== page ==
Juvenile Law Center

Access to Counsel|Child Welfare and Foster Care

In L.B.M. Case, Pennsylvania Supreme Court Rules Youth in Foster Care Facing Termination of Parental Rights Have a Right to an Attorney

March 29, 2017

Philadelphia, PA The Pennsylvania Supreme Court yesterday reversed and remanded the order terminating parental rights in the case of L.B.M., holding that failure to appoint client-directed counsel to represent the children’s legal interests was a structural error. Juvenile Law Center filed an amicus brief in this case and applauds this outcome.  “This case represents a key victory in the state of Pennsylvania for children’s rights,” said Lisa Swaminathan, Staff Attorney at Juvenile Law Center, who led the amicus brief effort. ACLU of Pennsylvania, Community Legal Services, National Association of Counsel for Children, National Coalition for a Civil Right to Counsel, and Pennsylvania Legal Aid Network all joined in the brief.

The Opinion of the Court, written by Justice Wecht who was joined by Justices Dougherty and Donohue, held that the statutory language is unambiguous and the court must appoint separate client-directed counsel for the child in a contested termination of parental rights proceeding. The opinion included a recognition that “appointment of client-directed counsel optimizes the protection of the child’s needs and welfare, which form the ultimate issue that the trial court must resolve before granting the [Termination of Parental Rights].”

The opinion also acknowledged that “when a child’s relationship with his or her birth family could be severed permanently and against the wishes of the parents, the legislature made the policy judgment, as is evident from the plain, unambiguous language of the statue, that a lawyer who represents the child’s legal interests, and who is directed by the child, is a necessity.”

“We believe that the voices of children and parents are paramount when courts are making life-changing decisions about families,” said Kathleen Creamer, Family Advocacy Unit Managing Attorney at Community Legal Services, who joined Juvenile Law Center on the amicus brief in this case. “We are pleased that the Supreme Court affirmed that all children deserve a lawyer to represent their wishes when their right to an ongoing relationship with their family is at stake.”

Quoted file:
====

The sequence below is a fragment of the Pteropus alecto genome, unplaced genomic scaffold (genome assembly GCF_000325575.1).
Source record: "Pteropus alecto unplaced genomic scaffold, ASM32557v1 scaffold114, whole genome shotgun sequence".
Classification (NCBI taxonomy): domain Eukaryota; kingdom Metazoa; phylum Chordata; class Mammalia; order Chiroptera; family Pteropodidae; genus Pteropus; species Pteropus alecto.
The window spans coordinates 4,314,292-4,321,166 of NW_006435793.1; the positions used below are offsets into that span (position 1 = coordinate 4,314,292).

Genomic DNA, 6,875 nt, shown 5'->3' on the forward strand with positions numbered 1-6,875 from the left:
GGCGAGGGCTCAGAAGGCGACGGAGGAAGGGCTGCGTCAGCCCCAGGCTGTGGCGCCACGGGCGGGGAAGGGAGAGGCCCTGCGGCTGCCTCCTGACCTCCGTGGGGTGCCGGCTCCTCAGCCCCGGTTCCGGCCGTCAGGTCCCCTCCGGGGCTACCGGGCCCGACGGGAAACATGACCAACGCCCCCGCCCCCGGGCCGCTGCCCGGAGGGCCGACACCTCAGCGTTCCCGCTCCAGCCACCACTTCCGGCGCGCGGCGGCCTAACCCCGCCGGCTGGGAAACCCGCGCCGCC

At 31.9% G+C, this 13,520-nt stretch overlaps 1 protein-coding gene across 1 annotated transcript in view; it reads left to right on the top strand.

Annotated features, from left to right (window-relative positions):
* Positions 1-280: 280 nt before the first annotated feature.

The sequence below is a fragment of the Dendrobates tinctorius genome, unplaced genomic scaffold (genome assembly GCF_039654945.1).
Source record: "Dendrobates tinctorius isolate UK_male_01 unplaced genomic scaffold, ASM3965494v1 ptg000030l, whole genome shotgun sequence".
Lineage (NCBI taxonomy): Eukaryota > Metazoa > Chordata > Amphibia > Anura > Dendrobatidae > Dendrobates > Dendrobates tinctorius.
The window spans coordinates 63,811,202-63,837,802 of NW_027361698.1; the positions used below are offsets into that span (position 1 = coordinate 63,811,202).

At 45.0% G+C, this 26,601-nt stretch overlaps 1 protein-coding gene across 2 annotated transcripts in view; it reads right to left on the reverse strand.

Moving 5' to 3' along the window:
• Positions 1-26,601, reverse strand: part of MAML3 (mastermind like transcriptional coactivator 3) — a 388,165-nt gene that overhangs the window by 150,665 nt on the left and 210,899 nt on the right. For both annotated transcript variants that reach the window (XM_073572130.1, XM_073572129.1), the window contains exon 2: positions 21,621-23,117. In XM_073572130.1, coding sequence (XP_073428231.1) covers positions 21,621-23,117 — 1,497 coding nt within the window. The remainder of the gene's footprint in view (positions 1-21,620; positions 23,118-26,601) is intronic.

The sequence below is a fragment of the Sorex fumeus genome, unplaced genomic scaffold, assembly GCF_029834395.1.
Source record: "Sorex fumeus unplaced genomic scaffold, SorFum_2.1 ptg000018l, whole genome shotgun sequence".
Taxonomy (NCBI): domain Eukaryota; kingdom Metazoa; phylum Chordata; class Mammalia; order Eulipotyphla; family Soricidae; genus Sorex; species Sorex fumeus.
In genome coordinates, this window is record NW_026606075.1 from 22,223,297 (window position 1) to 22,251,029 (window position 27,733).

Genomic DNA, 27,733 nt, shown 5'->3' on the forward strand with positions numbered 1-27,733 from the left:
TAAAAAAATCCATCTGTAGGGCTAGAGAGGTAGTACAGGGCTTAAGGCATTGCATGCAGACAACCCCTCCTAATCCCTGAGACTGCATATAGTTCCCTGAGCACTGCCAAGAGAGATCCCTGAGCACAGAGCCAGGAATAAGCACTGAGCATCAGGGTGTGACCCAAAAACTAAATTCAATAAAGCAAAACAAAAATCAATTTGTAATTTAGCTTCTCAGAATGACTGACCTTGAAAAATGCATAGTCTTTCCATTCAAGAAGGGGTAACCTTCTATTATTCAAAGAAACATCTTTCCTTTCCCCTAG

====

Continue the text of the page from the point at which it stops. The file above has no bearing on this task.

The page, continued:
Justices Baer and Mundy each wrote separate dissenting opinions. Justice Baer would apply the hybrid best interest/legal interest GAL role provided for in the Juvenile Act, and Justice Mundy found that the court-appointed GAL fulfills the Juvenile Act’s mandate that counsel be appointed.

This case represents a key victory in the state of Pennsylvania for children’s rights.

CONTACTS:

LISA SWAMINATHAN (JUVENILE LAW CENTER)
OFFICE: 215-625-0551 EMAIL: [email protected]

KATY OTTO (JUVENILE LAW CENTER)
OFFICE: 215-625-0551 ext. 128 CELL: 240-478-9387 EMAIL: [email protected]

Juvenile Law Center is the oldest non-profit, public interest law firm for children in the nation. Widely published and internationally recognized as thought leaders in the field, Juvenile Law Center’s impact on the development of law and policy on behalf of children is substantial. Juvenile Law Center uses an array of legal strategies and policy advocacy to promote fairness, prevent harm, ensure access to appropriate services, and create opportunities for success for youth in the foster care and justice systems. For more information about Juvenile Law Center’s work, visit www.JLC.org.

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